I am now looking for a buddy with whom I can get together a couple of times a month for coffee to chat. There is a Hispanic food store on Main St. in Milton with a bulletin board; I’m going to put up a notice there. There is also a Halton Hispanic Association that I mean to investigate. (apologies to you readers who don’t live in the GTA).

And isn’t it SO much better to be able to talk to the wonderful Cubans?!

I don’t know Rosetta Stone, but I have used the Pimsleur cd course and think it is excellent. I illegally (?) uploaded it to my computer from the library cd’s, then downloaded it to my IPod so I walk around the streets of Vancouver seemingly talking to myself while listening to it, but it is clear, logical and repetitive enough for me to remember what I am supposed to be learning.

:slight_smile: I took a beginner course at our local university and really enjoyed it. Since then, however, getting to another course has been more difficult to work into my schedule, unfortunately.

One of our teachers married a Columbian man (she knew almost no spanish when she met him, he knew some english) so she HAD to learn spanish so she could keep up with the family conversations. She highly recommended watching movies and TV shows that are all in spanish, but also take some courses.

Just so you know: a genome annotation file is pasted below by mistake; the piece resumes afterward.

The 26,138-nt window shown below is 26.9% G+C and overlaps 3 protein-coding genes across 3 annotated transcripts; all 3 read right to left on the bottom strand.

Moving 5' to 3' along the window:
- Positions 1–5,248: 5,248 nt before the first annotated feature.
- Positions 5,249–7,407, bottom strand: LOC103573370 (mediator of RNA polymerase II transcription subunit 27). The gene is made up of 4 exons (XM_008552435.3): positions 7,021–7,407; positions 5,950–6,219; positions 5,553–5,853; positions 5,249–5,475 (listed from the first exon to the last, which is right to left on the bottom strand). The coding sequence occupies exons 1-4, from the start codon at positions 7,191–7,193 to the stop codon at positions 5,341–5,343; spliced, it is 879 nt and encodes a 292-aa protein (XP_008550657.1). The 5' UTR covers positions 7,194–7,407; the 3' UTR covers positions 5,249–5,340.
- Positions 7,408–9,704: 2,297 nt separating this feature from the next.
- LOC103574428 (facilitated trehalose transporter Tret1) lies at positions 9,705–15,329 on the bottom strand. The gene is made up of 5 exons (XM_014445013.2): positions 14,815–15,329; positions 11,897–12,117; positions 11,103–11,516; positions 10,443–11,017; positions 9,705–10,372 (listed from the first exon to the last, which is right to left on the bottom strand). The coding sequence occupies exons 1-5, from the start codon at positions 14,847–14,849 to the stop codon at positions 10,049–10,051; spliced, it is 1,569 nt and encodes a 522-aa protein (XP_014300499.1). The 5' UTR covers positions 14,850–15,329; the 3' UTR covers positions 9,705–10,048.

One of the books that was highly recommend by our instructor was a book called “Spanish Made Simple”. It’s kind of a work-book / story that is really easy to understand. Memorization is a key element.

As someone mentioned, however, use it or lose it. There are some great tips here (spanish tunes, books, TV, etc) and I think having some instruction is really a good “base” to get you started. :-*

Another good book is Como Se Dice and the prices for edition 7 are very reasonable on Ebay. I bought the work book, text book AND CD’s with shipping for $25.00 US.

We took a Spanish course at our Community College a couple of years ago.
The handbook they pushed was Spanish at a Glance
which was a good phrasebook and dictionary.
Although I am a bit old to be learning new languages,
if I were to do so, I would immerse myself in it completely…
no English. Speak or starve